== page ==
We are so very fortunate to live in a country that permits a variety of educational tools to be in our schools, and cherishes the right of all children to pursue an education.
At RRR we stand in awe of those organizations, educational materials providers, and educators who dare to try new things, who reach out to the most disenfranchised student and the poorest school, and who offer their services, products, expertise and passion to truly equalize the opportunities in our nation’s classrooms. It is to this end that RRR serves all students who want to learn.
- Dr. Jackson and the RRR Team
What Educators and Researchers Say
Kelli Paquette and Susan Rieg, from the College of Education and Education Technology, Indiana University of Pennsylvania, Indiana, PA, have written an article which appeared in Early Childhood Education Journal 36, August 2008,(3) pages 227-232, citing the use of music to support the literacy development of young English language learners. According to Paquette and Rieg, music can be used to effectively support ELL with vocabulary acquisition because songs are an effective way of not only helping ELL acquire new vocabulary, but also teaching the pronunciation of those words.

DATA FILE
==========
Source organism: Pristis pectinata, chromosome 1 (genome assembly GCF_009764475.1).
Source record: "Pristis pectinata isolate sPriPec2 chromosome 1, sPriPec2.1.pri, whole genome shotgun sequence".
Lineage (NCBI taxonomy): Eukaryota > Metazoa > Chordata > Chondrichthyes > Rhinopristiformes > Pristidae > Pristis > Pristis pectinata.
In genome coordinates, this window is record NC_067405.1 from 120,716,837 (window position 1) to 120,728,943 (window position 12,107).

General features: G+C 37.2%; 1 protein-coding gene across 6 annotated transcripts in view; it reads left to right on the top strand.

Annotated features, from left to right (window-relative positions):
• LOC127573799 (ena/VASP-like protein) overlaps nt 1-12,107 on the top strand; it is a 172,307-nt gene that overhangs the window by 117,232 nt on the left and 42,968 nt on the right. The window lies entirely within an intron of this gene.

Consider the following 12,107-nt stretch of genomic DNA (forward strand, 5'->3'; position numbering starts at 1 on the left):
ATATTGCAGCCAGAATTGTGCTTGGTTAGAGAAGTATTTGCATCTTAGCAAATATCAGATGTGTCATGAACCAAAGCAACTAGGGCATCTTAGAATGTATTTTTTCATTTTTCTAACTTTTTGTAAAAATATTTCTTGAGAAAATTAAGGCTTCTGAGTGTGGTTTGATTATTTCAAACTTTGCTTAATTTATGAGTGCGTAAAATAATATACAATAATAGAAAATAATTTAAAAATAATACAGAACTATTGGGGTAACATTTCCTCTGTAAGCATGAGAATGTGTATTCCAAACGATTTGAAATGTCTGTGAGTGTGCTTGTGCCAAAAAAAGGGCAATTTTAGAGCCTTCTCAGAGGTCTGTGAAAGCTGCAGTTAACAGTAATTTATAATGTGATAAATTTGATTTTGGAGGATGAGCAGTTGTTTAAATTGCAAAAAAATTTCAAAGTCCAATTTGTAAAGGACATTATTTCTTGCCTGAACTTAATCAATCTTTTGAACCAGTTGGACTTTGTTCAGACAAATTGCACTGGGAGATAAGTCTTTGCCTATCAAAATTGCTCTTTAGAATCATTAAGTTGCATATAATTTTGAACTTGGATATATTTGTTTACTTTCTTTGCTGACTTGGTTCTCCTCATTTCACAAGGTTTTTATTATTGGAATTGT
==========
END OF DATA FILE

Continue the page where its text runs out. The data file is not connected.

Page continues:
“Regardless of the musical form and despite a teacher’s level of musical training, the value of …enhancing literary instruction through music is vital in today’s classroom. This is particularly true for ELL…”
Prolific authors and respected education professionals and researchers Richard D. Kellough and Noreen G. Kellough have noted repeatedly in their writings that “using programs and approaches that appeal to multiple student learning modalities and intelligences will help all students perform well.” They encourage teachers to take an eclectic approach to teaching, and actively engage adolescents in learning and give every student an equal chance to participate, learn, grow, and succeed.
Taken from his article, “Less than equal: A former urban school teacher examines the causes of educational disadvantage”, Urban Review, 33 (2) 10-129, G.J. Fritzberg, 2001., describes non-mainstream students that often feel that subjects they study are culturally foreign to them. He continues to say that ideas and concepts that students are introduced to must be both relevant and familiar enough that they are able to make essential connections. Growing cultural diversity in today’s classrooms demand that teachers be knowledgeable, responsive, and well-prepared to work with a diverse student population. The use of hip-hop music to present important academic concepts and ideas supports the needs of culturally diverse students with different learning modalities and styles.